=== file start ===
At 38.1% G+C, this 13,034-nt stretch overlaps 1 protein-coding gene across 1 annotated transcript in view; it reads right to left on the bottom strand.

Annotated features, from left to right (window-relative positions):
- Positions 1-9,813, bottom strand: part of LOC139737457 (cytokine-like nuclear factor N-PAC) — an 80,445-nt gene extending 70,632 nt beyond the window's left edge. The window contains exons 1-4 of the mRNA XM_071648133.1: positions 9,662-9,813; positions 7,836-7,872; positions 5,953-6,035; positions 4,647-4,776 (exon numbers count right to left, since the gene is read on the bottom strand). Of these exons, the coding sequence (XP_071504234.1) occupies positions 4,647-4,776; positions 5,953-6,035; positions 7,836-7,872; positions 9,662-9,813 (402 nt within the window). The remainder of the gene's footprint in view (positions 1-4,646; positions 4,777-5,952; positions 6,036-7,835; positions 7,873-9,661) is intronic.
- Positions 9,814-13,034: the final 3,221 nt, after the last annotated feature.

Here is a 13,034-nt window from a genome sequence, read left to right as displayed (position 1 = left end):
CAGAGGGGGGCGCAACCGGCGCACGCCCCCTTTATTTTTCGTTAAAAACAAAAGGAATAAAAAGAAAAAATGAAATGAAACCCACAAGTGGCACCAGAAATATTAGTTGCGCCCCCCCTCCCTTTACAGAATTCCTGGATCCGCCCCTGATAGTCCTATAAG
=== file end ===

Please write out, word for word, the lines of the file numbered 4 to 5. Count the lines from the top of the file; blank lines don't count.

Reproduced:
- Positions 9,814-13,034: the final 3,221 nt, after the last annotated feature.

Here is a 13,034-nt window from a genome sequence, read left to right as displayed (position 1 = left end):